Aragorn entered the suite as quietly as he could. Arwen was sitting up in the window seat, wrapped in quilts. She was much paler than usual and seemed exhausted. Aragorn crossed the room to kneel beside her. He took her hand and kissed it tenderly. "How do you feel?" he asked.
"I am so very tired, Estel," Arwen said. "One of my ladies brought me some bread this morning, and I was quite sick then. Now I am hungry, but I dare not call for dinner lest I be sick again."
Aragorn frowned. He did not like the idea of Arwen being ill; such misfortune, he felt, should not happen to any of Elven kind, whether they had chosen mortality or no. He put an arm around her shoulders. "Can you walk?" he asked. "Only as far as the terrace. Perhaps the sunshine might do you good."
Arwen nodded, and Aragorn helped her to her feet. With an arm around her waist to support her, he led her out onto their private terrace overlooking a small flower garden. Pots of honeysuckle and roses sat in the corners of the terrace, perfuming the air by day and by night. Arwen breathed in the flowers' scent happily.
"It smells so sweet out here," she said. "Has someone added more flowerpots?"
"It is the same as it has ever been," Aragorn answered.
"Then perhaps one of the plants has died and is rotting," Arwen said. "The air is so very sweet . . . " and she suddenly went limp in his arms.
Terrified, Aragorn carried Arwen back inside and laid her on the great bed. He threw open the door with a bang, startling the guard. "Call a healer, now!" Aragorn ordered. "The Queen has fainted." The guard ran off without a word.
Aragorn charged back into the royal suite and threw every window wide open. He moistened a handkerchief from the pitcher on the washstand and dabbed at Arwen's temples and wrists. After a moment, her eyelids fluttered, and then she looked at him in confusion. Aragorn mustered a small, brave smile for his lady.
"Perhaps the exertion of walking was too much for you after all," he said. "There is no cause for alarm; you merely fainted, and I have summoned a healer to examine you fully."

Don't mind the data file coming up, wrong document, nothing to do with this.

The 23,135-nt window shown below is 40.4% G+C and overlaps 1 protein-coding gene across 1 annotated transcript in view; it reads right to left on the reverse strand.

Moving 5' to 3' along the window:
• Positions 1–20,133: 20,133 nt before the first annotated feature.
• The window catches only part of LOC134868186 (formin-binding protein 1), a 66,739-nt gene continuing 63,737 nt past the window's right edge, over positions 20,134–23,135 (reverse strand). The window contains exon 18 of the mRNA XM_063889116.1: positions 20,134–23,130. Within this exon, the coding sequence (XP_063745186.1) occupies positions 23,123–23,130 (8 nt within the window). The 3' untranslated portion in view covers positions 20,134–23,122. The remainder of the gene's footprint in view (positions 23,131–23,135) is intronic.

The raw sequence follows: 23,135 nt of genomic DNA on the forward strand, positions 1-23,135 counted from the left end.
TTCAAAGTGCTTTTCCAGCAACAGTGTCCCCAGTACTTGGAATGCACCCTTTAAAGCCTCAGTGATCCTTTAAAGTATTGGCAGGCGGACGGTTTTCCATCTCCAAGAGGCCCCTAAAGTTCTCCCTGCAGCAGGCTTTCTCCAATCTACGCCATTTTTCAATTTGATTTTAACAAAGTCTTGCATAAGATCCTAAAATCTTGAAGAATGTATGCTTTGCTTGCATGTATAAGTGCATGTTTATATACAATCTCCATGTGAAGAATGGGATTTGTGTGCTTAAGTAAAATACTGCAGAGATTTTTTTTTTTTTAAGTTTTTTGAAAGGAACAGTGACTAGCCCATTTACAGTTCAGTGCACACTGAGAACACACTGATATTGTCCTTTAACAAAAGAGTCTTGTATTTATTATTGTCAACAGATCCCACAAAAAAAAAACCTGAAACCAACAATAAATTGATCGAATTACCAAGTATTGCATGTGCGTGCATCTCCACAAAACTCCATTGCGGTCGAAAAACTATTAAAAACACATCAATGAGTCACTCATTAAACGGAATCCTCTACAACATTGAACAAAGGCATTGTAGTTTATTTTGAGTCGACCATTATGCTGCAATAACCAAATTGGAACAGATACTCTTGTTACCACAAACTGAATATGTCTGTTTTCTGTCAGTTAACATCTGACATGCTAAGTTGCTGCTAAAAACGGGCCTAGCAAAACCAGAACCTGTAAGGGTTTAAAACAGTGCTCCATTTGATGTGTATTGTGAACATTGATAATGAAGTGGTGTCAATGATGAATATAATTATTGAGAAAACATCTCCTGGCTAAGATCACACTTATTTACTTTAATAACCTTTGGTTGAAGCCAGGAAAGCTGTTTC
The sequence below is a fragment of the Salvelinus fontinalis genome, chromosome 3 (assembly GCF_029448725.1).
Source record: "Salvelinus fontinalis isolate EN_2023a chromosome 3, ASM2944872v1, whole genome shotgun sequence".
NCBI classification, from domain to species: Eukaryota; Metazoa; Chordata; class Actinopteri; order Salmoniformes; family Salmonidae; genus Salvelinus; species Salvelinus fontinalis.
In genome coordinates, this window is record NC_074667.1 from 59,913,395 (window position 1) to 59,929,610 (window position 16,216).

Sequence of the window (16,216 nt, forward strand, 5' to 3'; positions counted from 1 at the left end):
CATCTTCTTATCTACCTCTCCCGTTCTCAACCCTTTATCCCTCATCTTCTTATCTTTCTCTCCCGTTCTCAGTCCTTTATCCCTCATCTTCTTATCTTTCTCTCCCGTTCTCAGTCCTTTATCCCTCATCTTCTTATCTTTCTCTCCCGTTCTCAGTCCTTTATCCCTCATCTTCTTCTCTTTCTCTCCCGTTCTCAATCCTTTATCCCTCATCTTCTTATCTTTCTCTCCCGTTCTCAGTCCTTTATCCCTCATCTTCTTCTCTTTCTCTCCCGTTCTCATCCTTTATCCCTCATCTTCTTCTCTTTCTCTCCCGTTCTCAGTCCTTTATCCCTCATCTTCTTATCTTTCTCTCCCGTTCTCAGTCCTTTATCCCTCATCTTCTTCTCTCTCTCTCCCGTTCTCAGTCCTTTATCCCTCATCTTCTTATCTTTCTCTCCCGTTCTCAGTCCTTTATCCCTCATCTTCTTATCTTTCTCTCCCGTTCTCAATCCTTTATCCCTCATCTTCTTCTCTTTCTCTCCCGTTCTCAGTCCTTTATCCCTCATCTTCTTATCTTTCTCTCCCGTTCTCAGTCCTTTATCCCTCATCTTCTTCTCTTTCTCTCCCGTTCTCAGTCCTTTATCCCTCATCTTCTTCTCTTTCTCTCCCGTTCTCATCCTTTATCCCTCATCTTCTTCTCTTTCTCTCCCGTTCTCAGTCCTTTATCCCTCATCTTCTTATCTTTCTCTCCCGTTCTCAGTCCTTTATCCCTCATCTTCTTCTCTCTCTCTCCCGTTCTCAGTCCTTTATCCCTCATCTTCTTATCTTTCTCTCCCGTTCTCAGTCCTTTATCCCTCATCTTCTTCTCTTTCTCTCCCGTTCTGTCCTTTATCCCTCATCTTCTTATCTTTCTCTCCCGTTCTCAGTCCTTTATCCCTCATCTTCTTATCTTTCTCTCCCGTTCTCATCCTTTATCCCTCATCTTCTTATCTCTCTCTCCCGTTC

Arwen looked worried. "Can it be that the Doom of Men is upon me so soon?" she asked.
"I should hope not," Aragorn answered. "More than likely, you will be restored to your usual grace within a week. Then you can go and visit the Archives. Halandir asked after you today and begged to be remembered to you."
"He is a kind man," Arwen said. "I will certainly pay him a visit when I am well again. Oh, Estel, do you think --"
Her question was cut off by the sound of the door opening. Old Ioreth, the venerable matriarch of the Houses of Healing, walked into the room. She dropped a short curtsey to the King and then shooed him away from the bed.
"Meaning no disrespect, my Lord must move aside," she said. "I must have some space to see to my Lady." Aragorn recognized the aura of command every bit as powerful as the Captain of the Guards and obediently retreated to the window seat. Ioreth looked into Arwen's eyes and throat, measured her pulse and felt the temperature of her cheeks. She asked Arwen several questions in a voice too low for Aragorn to hear, then turned to him.
"I must respectfully ask my Lord to leave this room," she said. "I must examine my Lady more closely, and I would have no man in the room." Aragorn nodded to her and walked out into the corridor, politely closing the door behind him.
The guard at the door came to stiff attention. Aragorn acknowledged him distractedly, at a loss for something to do. He was not accustomed to being left out of important councils, and with each passing moment, his imagination supplied ever more gruesome scenarios. Perhaps Arwen had succumbed to the lure of the sea and would slowly fade away, denied the sanctuary of the Undying Lands by her marriage to him. Perhaps she was dying quickly of a fever or slowly of a wasting disease. In his mind's eye, Aragorn could already see Arwen laid to rest, cold and still, the Evenstar forever darkened. He paced up and down the corridor, wishing that he had his pipe and a pouch of pipeweed with him. Smoke would calm his nerves, but his supplies were in his quarters.
Aragorn's gaze fell on a tapestry hanging on the wall. Of indeterminate age, it depicted a high-born lady and her handmaidens riding merrily through a field. He found himself studying the embroidery intensely, wondering what small, deft hand had wrought such fine stitches. Had someone waited for that lady as she lay ill in her bed? What had become of her? Aragorn shook his head to clear it of such gloomy thoughts. It would do no good to worry now; the news would come eventually, for good or ill, and there was nothing he could do to hurry it along.
Just as Aragorn was sure he was about to force his way into his suite and demand an answer, the door opened, and Ioreth, her eyes sparkling, beckoned him inside. Arwen was sitting up, still pale and wan, but smiling tentatively. Ioreth beamed broadly. Aragorn relaxed a little.
"I trust the Queen is not on death's doorstep after all, Mistress Ioreth?" he hazarded.